The reason is a 12 percent loss in state funding over the last six years. For blame, look no further than the ongoing budget mess in Springfield, a political stalemate that continues to astonish.
Illinois hasn’t had a budget in nearly two years. The state is projecting shortfalls of $5.3 billion for the current fiscal year, providing virtually no stability to institutions that rely on state revenues.
Recently, the Richland board passed a budget that didn’t include any money from the state, leaving only the tax levy and enrollment as funding sources. The cut positions — chief of staff, vice president of economic development and innovative workforce solutions, director of human resources and two more at the Duplication Center – reflect the need “to restructure in light of the college’s limited financial resources,” according to the school.
It’s impossible to run anything – a checking account, a business, a college – without knowing how much cash will be coming. That would be fiscally senseless.
The problem is, this isn’t just another line item. This is about education and job-training, two critical pieces of import to our state’s economy and well-being. The state’s 48 community colleges act as a conduit to high-paying and high-tech jobs, careers that will help Illinois attract more companies, more investors and bigger revenues for state coffers.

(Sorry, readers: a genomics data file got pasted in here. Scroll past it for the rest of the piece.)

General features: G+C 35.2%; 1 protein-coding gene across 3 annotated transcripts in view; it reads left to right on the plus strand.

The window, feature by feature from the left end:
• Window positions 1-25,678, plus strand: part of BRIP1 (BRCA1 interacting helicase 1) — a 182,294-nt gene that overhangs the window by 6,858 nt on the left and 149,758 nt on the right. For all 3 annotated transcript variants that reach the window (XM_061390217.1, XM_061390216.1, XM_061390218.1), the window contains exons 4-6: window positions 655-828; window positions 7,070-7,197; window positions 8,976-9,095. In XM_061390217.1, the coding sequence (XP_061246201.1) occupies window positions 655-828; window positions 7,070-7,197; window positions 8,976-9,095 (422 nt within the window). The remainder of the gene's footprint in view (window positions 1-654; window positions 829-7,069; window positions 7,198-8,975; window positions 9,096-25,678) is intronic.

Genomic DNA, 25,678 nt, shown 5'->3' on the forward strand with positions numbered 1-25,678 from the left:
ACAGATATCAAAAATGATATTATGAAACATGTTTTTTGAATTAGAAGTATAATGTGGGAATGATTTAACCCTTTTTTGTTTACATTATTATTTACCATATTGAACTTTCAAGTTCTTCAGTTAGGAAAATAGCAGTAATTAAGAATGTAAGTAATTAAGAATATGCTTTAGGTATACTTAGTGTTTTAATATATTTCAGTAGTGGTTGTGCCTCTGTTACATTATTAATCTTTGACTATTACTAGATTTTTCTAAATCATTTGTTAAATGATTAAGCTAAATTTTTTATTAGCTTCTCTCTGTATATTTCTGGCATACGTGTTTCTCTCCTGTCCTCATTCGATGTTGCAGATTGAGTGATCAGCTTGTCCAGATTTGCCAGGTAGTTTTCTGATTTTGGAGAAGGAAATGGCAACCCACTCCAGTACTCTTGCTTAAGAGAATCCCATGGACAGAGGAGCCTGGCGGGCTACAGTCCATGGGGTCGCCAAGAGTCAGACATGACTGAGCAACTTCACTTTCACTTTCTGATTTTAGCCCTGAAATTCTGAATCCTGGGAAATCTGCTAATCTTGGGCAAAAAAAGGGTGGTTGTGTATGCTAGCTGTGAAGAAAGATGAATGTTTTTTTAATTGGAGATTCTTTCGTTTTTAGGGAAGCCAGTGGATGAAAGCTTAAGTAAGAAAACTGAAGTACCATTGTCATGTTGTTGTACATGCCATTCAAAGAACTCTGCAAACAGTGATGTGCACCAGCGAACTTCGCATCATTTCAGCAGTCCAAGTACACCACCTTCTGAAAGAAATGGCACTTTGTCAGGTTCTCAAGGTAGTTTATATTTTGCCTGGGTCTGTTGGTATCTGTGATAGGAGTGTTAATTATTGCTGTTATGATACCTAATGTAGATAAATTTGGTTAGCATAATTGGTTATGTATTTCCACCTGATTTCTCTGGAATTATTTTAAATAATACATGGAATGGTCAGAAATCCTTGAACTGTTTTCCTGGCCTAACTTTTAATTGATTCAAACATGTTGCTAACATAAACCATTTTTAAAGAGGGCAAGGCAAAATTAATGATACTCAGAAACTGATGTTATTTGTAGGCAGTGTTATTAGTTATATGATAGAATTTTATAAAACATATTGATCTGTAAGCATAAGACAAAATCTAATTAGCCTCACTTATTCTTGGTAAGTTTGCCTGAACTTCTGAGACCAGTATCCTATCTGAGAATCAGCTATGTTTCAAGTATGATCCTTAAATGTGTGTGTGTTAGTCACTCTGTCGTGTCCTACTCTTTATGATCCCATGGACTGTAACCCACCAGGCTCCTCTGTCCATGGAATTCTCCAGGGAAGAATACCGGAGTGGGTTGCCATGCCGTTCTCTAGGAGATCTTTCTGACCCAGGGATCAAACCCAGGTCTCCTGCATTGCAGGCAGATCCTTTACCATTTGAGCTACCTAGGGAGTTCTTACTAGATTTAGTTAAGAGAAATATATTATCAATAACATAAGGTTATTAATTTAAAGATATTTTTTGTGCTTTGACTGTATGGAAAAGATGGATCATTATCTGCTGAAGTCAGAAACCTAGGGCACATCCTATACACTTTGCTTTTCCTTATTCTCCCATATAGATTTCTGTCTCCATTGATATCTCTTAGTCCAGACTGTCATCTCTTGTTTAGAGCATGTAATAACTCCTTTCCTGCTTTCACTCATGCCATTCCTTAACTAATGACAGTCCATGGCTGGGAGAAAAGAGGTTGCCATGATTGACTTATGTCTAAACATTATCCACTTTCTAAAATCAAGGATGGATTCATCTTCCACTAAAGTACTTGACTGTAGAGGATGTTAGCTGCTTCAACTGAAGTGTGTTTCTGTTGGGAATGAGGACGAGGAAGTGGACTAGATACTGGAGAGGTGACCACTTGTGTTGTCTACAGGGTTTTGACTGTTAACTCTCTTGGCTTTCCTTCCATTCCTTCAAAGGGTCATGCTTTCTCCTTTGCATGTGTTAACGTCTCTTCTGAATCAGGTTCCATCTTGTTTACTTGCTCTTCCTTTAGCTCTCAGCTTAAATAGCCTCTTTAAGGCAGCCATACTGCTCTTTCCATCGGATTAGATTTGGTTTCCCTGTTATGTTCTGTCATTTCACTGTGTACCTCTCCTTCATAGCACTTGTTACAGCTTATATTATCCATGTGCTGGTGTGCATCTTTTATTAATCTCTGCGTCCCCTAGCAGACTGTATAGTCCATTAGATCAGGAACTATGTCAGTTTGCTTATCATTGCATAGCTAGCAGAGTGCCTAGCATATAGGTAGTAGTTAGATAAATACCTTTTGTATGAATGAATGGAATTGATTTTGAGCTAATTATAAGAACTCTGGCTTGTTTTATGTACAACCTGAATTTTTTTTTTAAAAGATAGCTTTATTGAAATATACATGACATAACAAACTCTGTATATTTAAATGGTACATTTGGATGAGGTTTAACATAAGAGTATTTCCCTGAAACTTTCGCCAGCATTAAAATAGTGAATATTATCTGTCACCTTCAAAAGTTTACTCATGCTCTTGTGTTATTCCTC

Want a degree in nuclear power generation? Head to Richland. How about geospatial technology and global-positioning systems? Heartland Community College in Normal has that.
This is our state’s future. Having a robust and well-funded community college system producing trained graduates stabilizes our region and makes us a desirable place to live. It’s a key piece of the puzzle to making our community grow. For low-income Illinoisans, an affordable educational opportunity is a lifeline to a better life.
Of course, this is an issue hardly confined to community colleges. Southern Illinois University in July cut a quarter of graduate teaching assistant positions because there’s just no money from the state. Illinois State University had to cut or leave vacant 120 administrative positions. The University of Illinois is owed about half of the $644 million promised for fiscal year 2015. Chicago State University laid off about 40 percent of employees.
Truth be told, Richland — which has operations in Clinton and Decatur — has seen an almost 13 percent drop in enrollment since 2011. That’s a concern.
But a bigger concern is that these layoffs, while small, are part of a pattern that will continue at schools of higher learning across the state. It forces a shift in priorities that’s a concern.
Cost-cutting is good. Finding efficiencies is good. But we worry about the path we’re now on. Is it logical to eliminate a position in charge of innovative workforce solutions at a time when thinking outside the box and building our economy is imperative?
What’s next? Are our lawmakers listening? Will someone have the courage to build a consensus when lawmakers return to Springfield?
Is anyone listening?